Hong Kong’s top anti-corruption body, the Independent Commission Against Corruption, appears to have stepped into the ongoing investigation of JP Morgan Chase’s hiring practices in China with the recent arrest of Fang Fang, the bank’s former vice chairman of investment banking in Asia.
The US Securities and Exchange Commission (SEC) is probing whether the bank violated the US’s Foreign Corrupt Practices Act by offering plum jobs in exchange for winning valuable deals, but the ICAC’s remit is somewhat narrower. The agency was founded in the 1970s to eradicate Hong Kong’s then-prevalent culture of bribe-taking, and is tasked with enforcing the Prevention of Bribery Ordinance, which is limited mainly to offers either made by or to public servants in Hong Kong.
Fang was the head of the bank’s China operations when it was making many of the controversial hires of well-connected sons and daughters of powerful Communist Party executives, as Quartz has previously reported, and has close ties to the party. Caixin, which first reported the arrest (link in Chinese) in Hong Kong, said Fang had been released on bail but is not allowed to leave Hong Kong.
Cooperation between the ICAC and US regulators is rare, although the Securities and Futures Commission, Hong Kong’s stock regulator, has partnered with the SEC on insider trading cases. The ICAC had no comment on this case, but a spokesman noted that US and Hong Kong regulators last joined forces on a case against Rockefeller & Co. The Hong Kong managing director of the investment firm was convicted of accepting bribes in 2001, and sentenced to six years in jail.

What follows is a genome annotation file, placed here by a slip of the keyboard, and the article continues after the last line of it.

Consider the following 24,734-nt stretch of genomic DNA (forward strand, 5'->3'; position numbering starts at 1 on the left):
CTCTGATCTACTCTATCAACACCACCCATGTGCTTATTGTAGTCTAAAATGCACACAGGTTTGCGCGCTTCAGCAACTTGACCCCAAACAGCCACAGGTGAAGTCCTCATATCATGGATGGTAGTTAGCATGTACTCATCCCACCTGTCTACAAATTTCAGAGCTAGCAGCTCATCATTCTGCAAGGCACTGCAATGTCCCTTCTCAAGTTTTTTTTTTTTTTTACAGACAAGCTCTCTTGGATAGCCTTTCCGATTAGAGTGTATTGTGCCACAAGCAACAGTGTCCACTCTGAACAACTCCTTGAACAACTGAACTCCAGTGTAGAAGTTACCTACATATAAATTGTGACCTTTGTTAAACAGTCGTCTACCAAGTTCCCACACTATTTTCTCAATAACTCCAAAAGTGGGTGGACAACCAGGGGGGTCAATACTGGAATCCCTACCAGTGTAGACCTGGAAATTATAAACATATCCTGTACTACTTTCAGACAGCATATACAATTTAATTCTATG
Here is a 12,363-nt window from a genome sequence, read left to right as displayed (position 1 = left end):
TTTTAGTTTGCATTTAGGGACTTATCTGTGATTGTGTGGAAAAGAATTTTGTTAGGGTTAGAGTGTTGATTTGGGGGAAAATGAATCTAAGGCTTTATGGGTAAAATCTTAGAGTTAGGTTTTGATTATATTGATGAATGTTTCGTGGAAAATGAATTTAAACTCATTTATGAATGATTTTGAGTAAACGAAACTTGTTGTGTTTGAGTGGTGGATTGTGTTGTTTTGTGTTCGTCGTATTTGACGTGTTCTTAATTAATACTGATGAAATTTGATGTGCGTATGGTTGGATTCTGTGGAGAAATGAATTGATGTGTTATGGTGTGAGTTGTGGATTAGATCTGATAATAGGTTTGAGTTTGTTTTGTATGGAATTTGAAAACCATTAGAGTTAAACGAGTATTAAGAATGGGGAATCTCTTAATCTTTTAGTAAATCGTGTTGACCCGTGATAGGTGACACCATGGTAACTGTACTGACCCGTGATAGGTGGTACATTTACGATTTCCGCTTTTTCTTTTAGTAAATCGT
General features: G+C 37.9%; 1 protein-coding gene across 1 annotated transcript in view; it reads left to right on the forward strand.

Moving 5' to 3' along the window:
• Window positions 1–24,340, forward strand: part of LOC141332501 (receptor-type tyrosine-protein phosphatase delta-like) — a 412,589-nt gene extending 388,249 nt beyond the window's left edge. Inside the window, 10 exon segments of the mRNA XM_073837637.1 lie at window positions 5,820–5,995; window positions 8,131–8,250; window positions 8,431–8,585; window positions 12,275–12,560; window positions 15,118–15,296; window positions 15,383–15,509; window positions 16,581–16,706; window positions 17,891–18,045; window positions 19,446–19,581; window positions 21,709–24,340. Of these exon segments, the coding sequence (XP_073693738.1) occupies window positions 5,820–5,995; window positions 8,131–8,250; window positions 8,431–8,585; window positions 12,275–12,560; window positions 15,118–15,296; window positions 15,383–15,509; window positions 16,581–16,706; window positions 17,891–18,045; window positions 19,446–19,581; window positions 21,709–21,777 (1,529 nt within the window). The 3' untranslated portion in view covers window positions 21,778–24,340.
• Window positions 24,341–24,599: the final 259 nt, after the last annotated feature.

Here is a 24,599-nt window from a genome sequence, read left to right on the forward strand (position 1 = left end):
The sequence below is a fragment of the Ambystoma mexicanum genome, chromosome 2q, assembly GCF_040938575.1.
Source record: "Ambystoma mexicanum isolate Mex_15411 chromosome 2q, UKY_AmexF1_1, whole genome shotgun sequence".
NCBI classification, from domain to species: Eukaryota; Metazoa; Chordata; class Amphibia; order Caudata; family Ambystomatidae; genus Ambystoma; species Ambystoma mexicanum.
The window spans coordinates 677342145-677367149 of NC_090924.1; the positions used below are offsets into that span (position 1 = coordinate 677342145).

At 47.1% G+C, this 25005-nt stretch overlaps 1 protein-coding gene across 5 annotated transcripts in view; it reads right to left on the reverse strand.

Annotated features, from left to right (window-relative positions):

The investigation into JP Morgan Chase is “an obvious example where cooperation would make sense, because it is quite possible that any corruption involved could have taken place in Hong Kong, while the evidence may have been gathered in the US e-mail trawl,” David Webb, a former investment banker and ex-director of Hong Kong’s stock exchange, told Quartz. The US bank has paid billions in fines and legal fees in recent years to settle a long list of civil and criminal cases against it.
Soon after Fang left the bank in March, the ICAC paid a visit to his office, the Wall Street Journal reported earlier, and regulators in Hong Kong have been monitoring the SEC investigation and cooperating in some cases. Fang’s broker’s licence was revoked on March 21, The New York Times reported, citing a database maintained by Hong Kong’s securities regulator.
If the US and Hong Kong agencies do team up in earnest to look at hiring practices by foreign banks in China, it could be a long partnership—the SEC has recently expanded its inquiry into hiring practices from JP Morgan Chase to at least five other banks, including Goldman Sachs and Morgan Stanley, all of whom have hired the well-connected offspring of powerful Chinese officials.
Jennifer Chiu contributed reporting.